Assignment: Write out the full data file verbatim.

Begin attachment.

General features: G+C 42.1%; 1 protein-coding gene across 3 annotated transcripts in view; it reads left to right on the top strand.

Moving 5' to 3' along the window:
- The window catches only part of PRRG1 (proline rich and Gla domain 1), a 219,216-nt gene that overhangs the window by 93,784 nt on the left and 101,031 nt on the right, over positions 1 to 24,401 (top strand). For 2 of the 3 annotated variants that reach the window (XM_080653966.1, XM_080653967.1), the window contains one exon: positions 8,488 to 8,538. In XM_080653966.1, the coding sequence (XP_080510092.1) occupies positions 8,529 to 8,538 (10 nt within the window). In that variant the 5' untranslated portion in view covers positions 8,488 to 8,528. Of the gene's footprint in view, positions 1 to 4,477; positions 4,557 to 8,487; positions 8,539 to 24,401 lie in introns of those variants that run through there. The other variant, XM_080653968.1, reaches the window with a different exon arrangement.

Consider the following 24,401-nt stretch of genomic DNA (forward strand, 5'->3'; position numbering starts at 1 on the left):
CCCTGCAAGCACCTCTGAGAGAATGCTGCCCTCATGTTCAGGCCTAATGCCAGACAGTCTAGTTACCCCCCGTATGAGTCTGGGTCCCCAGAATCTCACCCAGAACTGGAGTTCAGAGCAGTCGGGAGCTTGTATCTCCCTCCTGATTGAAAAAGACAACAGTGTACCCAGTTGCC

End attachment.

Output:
General features: G+C 42.1%; 1 protein-coding gene across 3 annotated transcripts in view; it reads left to right on the top strand.

Moving 5' to 3' along the window:
- The window catches only part of PRRG1 (proline rich and Gla domain 1), a 219,216-nt gene that overhangs the window by 93,784 nt on the left and 101,031 nt on the right, over positions 1 to 24,401 (top strand). For 2 of the 3 annotated variants that reach the window (XM_080653966.1, XM_080653967.1), the window contains one exon: positions 8,488 to 8,538. In XM_080653966.1, the coding sequence (XP_080510092.1) occupies positions 8,529 to 8,538 (10 nt within the window). In that variant the 5' untranslated portion in view covers positions 8,488 to 8,528. Of the gene's footprint in view, positions 1 to 4,477; positions 4,557 to 8,487; positions 8,539 to 24,401 lie in introns of those variants that run through there. The other variant, XM_080653968.1, reaches the window with a different exon arrangement.

Consider the following 24,401-nt stretch of genomic DNA (forward strand, 5'->3'; position numbering starts at 1 on the left):
CCCTGCAAGCACCTCTGAGAGAATGCTGCCCTCATGTTCAGGCCTAATGCCAGACAGTCTAGTTACCCCCCGTATGAGTCTGGGTCCCCAGAATCTCACCCAGAACTGGAGTTCAGAGCAGTCGGGAGCTTGTATCTCCCTCCTGATTGAAAAAGACAACAGTGTACCCAGTTGCC